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Protesters demand all votes are counted, advocate for progressive policies

Hundreds marched from Nubian Square to the steps of the Boston Public Library Wednesday night, rallying behind an array of progressive causes and protesting a false declaration of victory by President Donald Trump as the election remained too close to call.

Demonstrators marched from Nubian Square to Copley Square Wednesday evening to protest President Donald Trump potentially contesting the results of the presidential election. LAURYN ALLEN/ DAILY FREE PRESS STAFF

Protesters gathered at Justice Edward O. Gourdin Veterans Memorial Park in Roxbury hours after victories were called in the key battleground states of Wisconsin and Michigan for Democratic nominee Joe Biden. The crowd did not engage with police, and the night remained peaceful, although the crowd blocked traffic at several major intersections.

The mostly masked crowd listened to speeches by representatives of local progressive organizations before marching to Copley Square for a second round of addresses. Speakers touched on a range of issues, including Native American rights, the ongoing COVID-19 pandemic and environmental justice.

In addition to demanding that all votes be counted before a winner is declared, organizers said additional political action will be necessary under a Biden presidency.

“In case you don’t know, we are out here despite the results,” said Ernst Jean-Jacques Jr., an organizer with the Freedom Fighters Coalition, who emceed the event. “Regardless [of] what happens with this election, there’s still going to be problems that need to be fixed.”

Speakers such as Jean-Luc Pierite, president of the North American Indian Center of Boston, said Biden’s moderate policies would not be enough and that citizens would need to exert continued pressure should he ultimately win the presidency.

“We have a long way to go in fighting for the Green New Deal and Medicare for All, both of which Biden does not support,” Pierite told The Daily Free Press. “Those broader fights are basically why we are here.”

Attendees began to gather at the park around 5:15 p.m., where they split into small groups to discuss the night’s route and listen to impromptu speeches.

Around 5:45 p.m., a hot dog stand rolled into the park.

“Welcome to Nubian Square,” its operator told the crowd. “Don’t forget to support Black-owned businesses.”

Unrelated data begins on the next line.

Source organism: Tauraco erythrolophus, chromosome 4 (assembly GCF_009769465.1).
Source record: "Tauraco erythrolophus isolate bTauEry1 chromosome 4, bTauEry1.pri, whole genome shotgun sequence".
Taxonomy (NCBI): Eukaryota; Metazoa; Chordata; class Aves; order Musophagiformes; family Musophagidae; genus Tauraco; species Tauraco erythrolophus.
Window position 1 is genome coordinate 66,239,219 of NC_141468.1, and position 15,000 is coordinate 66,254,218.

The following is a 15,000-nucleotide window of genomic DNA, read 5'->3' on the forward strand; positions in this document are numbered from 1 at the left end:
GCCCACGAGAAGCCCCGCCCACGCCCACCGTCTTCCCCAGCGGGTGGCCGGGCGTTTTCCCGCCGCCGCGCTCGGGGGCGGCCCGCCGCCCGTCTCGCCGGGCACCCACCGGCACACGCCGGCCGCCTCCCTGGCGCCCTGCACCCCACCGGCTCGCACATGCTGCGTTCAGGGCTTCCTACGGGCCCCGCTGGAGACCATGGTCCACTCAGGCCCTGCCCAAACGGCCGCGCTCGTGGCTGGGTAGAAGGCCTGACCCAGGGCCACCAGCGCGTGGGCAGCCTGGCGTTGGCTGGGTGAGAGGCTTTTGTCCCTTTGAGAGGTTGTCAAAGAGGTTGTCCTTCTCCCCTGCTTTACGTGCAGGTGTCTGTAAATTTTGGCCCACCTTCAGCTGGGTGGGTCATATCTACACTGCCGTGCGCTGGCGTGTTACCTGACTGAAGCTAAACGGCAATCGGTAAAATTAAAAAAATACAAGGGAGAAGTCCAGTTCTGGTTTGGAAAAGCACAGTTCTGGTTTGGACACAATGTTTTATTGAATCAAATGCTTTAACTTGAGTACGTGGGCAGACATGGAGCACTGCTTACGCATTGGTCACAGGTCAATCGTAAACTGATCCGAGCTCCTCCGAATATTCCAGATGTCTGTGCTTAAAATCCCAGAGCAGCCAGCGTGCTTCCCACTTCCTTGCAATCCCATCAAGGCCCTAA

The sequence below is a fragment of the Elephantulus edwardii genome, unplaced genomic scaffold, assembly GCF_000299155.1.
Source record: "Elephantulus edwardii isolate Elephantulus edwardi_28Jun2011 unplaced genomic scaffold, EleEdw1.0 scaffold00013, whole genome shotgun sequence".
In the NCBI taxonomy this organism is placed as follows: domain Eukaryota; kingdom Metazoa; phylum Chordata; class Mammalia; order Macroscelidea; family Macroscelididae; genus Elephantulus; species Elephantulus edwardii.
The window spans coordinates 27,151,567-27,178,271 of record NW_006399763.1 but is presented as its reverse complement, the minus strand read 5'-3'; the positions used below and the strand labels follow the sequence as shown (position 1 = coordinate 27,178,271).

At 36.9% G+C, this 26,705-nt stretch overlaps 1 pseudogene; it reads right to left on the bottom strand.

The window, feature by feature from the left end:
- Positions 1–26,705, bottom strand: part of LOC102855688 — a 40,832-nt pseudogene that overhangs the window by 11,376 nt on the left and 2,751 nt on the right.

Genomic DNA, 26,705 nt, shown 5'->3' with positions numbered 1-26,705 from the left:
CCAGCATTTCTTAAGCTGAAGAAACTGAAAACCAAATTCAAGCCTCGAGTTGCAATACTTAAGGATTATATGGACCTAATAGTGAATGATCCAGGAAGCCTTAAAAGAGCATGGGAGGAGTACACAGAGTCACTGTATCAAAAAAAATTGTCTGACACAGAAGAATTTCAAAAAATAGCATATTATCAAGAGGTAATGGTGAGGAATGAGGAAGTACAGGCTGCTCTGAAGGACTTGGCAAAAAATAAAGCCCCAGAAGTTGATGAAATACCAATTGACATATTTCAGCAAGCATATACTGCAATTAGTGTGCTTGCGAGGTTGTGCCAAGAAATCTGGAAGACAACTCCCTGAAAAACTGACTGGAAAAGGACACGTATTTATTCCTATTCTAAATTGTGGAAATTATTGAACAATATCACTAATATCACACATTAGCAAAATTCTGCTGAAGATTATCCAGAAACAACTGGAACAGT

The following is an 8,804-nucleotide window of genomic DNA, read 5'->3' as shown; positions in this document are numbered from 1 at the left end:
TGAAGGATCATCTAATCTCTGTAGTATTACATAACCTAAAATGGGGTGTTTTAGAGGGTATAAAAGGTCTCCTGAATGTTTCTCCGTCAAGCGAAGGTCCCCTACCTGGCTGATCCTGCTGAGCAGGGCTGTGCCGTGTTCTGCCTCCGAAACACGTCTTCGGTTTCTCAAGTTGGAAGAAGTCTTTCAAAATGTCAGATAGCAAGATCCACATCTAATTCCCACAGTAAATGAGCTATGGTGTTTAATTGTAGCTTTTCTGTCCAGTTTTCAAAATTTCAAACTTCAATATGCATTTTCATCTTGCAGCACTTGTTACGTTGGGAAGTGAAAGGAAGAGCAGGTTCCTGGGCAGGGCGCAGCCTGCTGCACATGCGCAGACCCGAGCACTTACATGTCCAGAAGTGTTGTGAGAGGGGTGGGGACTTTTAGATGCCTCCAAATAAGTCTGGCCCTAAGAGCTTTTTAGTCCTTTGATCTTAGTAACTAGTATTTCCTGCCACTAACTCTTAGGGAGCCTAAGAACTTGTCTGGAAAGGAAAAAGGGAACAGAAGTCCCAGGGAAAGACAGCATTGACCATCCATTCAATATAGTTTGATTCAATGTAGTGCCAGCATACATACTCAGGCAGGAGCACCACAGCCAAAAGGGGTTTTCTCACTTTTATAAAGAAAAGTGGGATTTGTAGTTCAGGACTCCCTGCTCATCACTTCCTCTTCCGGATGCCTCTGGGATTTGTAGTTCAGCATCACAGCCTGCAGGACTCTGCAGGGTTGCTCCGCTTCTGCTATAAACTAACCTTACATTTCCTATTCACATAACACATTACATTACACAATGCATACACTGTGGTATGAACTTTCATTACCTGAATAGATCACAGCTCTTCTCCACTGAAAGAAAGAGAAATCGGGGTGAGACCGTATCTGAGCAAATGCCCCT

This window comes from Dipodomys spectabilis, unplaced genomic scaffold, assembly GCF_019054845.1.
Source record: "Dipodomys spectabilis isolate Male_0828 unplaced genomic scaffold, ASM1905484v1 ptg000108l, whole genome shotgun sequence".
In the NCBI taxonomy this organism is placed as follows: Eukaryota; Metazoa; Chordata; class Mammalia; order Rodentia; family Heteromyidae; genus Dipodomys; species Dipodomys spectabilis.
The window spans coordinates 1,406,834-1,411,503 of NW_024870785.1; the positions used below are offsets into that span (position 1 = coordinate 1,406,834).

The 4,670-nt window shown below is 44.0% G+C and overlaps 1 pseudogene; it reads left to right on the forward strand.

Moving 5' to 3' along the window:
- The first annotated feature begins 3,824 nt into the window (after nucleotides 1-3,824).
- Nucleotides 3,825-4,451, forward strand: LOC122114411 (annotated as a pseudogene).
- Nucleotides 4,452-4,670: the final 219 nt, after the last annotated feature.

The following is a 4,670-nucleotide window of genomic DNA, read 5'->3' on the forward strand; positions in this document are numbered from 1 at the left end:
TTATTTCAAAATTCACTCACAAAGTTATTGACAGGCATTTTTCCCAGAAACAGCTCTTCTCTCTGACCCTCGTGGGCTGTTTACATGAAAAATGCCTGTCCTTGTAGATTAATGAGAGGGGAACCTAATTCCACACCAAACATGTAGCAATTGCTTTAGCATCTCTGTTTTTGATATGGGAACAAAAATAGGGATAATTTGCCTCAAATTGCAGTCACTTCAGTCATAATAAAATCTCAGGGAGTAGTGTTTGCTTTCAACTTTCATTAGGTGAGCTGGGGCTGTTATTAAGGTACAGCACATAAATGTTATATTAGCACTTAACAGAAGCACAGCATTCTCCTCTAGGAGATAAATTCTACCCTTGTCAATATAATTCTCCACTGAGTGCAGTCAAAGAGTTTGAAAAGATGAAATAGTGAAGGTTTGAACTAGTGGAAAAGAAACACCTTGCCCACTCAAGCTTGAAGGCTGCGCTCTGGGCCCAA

As organizers called for a phone with Spotify access to “keep the energy going,” attendees began a series of call-and-response chants. Drums, whistles and a lone tuba punctuated the spaces between calls and responses.

Pierite was the first to address the crowd, speaking about Massachusetts’ history of colonization and emphasizing its continued status as Native American land.

“I want you to hold in your mind and in your hearts what it means to be a good guest,” he said. “What are the promises that you are going to make in your hearts for this host tribe?”

Other speakers addressed antisemitism, Trump’s aggressive anti-immigration policies and residents’ tax dollars paying for police officers’ legal defense fees.

Blaze Travis, who has been a member of Socialist Alternative since graduating from Boston University four years ago, told protestors the 2000 presidential election — in which a lengthy recount process was halted by the Supreme Court — would have turned out differently had Democrats put up a stronger opposition. He said that election served as a warning.

“Republicans successfully stole the election for George W. Bush. Now, Trump is going for an even more grotesque repeat,” Travis said. “Some of us may be tempted to wait for the final result, but we cannot make the same mistake of 2000 again. We have to take this fight into our own hands.”

Following speeches at the park, the crowd began to march, passing through the South End on its way to Copley Square. Protestors carried signs reading “Count each vote,” “Justice for Breonna Taylor” and “Farmers against fascism.”

Volunteers in high-visibility clothing blocked intersecting traffic while the crowd overtook Washington Street.

Shortly after 8 p.m., marchers passed outdoor diners north of Massachusetts Avenue.

“Black people used to live here,” they chanted. “Liar, liar, gentrifier.”

As protestors snaked their way onto Dedham Street toward Copley, the commotion drew residents out of their homes. Sitting on their steps or leaning out of front doorways, many recorded the crowd while some cheered.

At Copley, demonstrators filled the plaza and street as a second round of speakers addressed attendees from the steps of the Boston Public Library. Again, their messages varied.

“Our coexisting as one force, one community, one tribe in this moment here, right now, is resilience within itself,” said Yaritza Dudley, a representative of Black Boston. “Each and every single one of us have chosen to be fearless.”

Additional speakers included representatives of Solidarity North Shore, Dorchester Art Project and the Eastern Service Workers Association.

“Our fight is not just with Donald Trump,” Dudley said. “Our fight is not just with the White House. Our fight is with the capitalist, oppressive system.”

Speeches concluded shortly after 9:40 p.m., and the crowd diffused peacefully into the city. Volunteers offered to walk locals back to Nubian Square.

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